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From Vibhu Sharma <vi...@projectoffguard.com>
Subject Re: Multiple Concurrent Users updating a Single Node
Date Sun, 20 Dec 2009 09:52:30 GMT
Thanx Ian for the quick response.
I'll look into the JMS option and share my experience.

The subtree alternative is also quite interesting.
Extending on the same thought, I was thinking to store all the user
generated data (likes etc.) in a separate workspace with a softlink to the
main content node. This way the Content workspace will have considerably
less data.

regards
Vibhu

On Sat, Dec 19, 2009 at 2:35 PM, Ian Boston <ieb@tfd.co.uk> wrote:

>
> On 19 Dec 2009, at 06:35, Vibhu Sharma wrote:
>
> > Hi,
> > This may be slightly off topic from the current mailing list.
> >
> > I have a Content node(nt:file) which stores the content and other
> metadata
> > data as properties. On a high traffic site there may be a case in which a
> > Single Content property (other than the jcr:data) is updated by many
> users(
> > eg. cumulative likes and dislikes or total views). What should be the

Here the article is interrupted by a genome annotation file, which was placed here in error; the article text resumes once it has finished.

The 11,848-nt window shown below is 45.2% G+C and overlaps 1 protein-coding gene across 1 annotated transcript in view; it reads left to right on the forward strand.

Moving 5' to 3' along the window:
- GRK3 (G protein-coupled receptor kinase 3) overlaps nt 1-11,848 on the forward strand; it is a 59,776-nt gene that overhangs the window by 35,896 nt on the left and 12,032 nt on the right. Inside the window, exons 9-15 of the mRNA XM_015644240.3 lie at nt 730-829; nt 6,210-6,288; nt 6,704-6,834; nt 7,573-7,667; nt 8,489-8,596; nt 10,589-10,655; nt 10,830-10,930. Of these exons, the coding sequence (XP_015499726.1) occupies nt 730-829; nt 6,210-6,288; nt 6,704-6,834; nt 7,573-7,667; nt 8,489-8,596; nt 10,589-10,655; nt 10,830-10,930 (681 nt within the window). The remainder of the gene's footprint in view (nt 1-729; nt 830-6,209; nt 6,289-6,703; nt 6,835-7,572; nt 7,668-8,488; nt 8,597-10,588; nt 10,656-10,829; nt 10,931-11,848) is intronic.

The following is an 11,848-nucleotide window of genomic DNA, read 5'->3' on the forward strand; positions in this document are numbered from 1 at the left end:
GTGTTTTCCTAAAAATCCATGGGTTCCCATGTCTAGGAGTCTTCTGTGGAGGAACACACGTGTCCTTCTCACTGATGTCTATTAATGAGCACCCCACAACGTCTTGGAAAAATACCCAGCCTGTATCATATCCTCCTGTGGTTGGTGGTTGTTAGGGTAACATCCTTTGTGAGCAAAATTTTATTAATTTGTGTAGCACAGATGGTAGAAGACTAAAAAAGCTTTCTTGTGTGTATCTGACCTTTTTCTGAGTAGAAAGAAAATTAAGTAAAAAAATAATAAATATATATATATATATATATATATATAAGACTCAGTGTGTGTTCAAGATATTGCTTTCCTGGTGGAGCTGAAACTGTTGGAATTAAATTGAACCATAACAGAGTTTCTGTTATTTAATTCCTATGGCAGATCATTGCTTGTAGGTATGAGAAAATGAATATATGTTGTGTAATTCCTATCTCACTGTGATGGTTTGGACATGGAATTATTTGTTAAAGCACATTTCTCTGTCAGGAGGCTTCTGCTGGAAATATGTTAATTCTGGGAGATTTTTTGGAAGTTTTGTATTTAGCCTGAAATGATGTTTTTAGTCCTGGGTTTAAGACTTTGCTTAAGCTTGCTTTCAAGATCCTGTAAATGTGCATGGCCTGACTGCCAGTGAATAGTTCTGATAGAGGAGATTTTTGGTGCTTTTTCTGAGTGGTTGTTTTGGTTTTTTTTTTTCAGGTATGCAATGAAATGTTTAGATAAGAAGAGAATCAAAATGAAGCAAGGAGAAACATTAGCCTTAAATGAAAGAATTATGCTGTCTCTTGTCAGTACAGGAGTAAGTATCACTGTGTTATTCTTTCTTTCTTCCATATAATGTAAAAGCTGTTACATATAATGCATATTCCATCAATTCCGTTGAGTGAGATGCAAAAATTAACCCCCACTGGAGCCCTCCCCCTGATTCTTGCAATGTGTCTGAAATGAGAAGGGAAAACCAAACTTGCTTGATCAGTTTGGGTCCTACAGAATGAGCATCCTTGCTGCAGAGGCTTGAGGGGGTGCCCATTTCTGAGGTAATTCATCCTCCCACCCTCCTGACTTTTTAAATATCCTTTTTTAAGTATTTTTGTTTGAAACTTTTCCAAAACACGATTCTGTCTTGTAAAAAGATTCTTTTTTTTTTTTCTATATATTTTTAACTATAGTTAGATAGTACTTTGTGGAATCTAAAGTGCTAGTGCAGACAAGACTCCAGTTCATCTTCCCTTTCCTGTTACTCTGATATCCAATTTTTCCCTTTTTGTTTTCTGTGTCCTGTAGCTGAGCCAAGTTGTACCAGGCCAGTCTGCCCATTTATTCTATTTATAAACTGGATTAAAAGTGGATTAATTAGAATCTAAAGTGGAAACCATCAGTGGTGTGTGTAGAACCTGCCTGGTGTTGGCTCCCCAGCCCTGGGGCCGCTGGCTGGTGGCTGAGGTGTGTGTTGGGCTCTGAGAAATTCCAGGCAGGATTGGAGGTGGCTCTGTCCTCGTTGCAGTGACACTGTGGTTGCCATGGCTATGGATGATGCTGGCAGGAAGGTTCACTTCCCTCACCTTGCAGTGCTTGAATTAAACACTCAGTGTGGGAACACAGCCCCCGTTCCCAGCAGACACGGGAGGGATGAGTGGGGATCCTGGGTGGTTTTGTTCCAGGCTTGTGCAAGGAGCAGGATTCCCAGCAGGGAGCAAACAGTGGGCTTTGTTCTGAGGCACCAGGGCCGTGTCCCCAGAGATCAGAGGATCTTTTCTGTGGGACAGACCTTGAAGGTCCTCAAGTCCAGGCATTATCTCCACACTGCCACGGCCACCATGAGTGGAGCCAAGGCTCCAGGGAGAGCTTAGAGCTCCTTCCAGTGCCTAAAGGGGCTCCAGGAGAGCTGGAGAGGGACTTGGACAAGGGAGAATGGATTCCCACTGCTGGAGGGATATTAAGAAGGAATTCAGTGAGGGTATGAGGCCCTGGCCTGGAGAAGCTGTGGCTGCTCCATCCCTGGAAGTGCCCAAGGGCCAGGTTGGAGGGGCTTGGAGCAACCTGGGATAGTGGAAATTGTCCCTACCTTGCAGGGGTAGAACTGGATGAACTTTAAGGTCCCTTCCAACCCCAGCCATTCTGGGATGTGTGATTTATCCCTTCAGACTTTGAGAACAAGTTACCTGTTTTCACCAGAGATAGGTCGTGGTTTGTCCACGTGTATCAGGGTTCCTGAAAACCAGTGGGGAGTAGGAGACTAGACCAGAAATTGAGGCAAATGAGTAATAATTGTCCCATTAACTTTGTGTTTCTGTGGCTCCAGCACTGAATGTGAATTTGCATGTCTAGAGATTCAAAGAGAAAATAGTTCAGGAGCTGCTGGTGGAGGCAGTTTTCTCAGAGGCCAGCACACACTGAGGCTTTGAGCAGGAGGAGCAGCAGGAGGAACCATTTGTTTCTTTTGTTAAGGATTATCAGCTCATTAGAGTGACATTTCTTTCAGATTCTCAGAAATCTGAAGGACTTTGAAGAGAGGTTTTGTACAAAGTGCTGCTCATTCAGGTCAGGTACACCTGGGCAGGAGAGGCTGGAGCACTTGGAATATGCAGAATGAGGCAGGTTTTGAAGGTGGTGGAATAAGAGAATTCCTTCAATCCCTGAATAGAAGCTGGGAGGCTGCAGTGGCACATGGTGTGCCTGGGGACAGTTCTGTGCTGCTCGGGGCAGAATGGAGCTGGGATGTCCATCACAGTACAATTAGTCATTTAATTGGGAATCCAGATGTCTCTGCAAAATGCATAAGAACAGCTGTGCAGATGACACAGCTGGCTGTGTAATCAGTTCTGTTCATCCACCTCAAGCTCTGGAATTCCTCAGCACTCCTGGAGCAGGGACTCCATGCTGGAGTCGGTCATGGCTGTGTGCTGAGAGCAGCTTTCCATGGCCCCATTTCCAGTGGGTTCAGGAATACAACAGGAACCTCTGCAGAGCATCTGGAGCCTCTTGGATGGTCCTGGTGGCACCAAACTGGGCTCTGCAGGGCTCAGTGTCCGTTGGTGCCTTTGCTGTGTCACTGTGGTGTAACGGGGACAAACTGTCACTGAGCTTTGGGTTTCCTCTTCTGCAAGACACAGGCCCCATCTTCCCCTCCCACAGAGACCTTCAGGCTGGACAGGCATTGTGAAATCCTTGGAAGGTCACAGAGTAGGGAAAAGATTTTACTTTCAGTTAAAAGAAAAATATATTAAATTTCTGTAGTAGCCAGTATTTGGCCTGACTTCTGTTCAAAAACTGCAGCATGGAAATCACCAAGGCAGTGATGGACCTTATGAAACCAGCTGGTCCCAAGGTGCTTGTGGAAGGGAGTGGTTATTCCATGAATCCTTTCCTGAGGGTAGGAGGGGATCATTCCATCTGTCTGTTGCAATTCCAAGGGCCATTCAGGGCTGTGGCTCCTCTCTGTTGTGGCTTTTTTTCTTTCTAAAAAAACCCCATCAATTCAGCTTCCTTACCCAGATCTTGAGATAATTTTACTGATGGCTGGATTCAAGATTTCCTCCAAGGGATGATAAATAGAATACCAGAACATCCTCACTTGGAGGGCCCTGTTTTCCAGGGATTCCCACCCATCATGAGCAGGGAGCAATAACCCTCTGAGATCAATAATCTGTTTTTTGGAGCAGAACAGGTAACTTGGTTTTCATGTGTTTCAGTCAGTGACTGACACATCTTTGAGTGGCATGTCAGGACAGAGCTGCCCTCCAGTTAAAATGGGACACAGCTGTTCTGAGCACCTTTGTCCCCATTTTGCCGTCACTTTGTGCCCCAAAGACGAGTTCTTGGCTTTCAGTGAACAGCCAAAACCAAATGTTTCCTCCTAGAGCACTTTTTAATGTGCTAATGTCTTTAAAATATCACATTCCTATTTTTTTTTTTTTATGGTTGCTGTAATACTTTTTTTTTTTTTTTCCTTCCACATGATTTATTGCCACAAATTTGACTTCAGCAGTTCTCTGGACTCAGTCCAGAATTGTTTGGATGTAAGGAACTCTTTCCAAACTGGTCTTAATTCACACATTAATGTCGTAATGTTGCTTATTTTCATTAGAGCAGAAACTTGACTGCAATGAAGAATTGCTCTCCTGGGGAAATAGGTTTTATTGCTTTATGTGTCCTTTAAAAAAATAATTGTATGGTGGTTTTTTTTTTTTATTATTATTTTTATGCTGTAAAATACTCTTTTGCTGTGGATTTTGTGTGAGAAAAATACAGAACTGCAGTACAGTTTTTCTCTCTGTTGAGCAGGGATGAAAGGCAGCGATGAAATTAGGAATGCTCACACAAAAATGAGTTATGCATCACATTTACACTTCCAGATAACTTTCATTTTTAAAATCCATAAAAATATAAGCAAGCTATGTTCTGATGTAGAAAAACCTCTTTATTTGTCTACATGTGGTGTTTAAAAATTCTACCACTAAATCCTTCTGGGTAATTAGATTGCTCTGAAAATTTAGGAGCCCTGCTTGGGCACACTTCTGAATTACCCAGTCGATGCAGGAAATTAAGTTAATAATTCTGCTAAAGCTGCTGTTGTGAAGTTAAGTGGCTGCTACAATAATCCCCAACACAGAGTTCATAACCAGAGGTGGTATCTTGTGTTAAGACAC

> > strategy to handle this use case?
> >
> > 1. A Standard Lock and update strategy will lock out another user
> updating
> > the same node at the same time.
> > 2. A Queue system where all the updates are queued up and synced later
>
> Depends if you ever intend to run in a cluster.
> If not you might consider a in memory locking mechanism to serialize that
> area of the request cycle, however that *will* eventually become a
> bottleneck. At which point a queue will make much more sense, something like
> posting the likes dislikes to JMS and then having a single listener
> processing the results. If you need it to scale, dedicate a listener to the
> processing, or beyond that shard the listeners based on the path to the
> object.
>
> A JCR lock creates traffic in the JCR as the node is locked and unlocked,
> its really more suitable for long lived user bound actions rather than
> ensuring transactional concurrency.
>
> One alternative option is to build a subtree of nodes under the content
> node and avoid contention all together, if you date stamp the like/dislike
> then you can use a JCR query to order the results.
>
> Ian
>
> >
> >
> > regards
> > Vibhu
>
>

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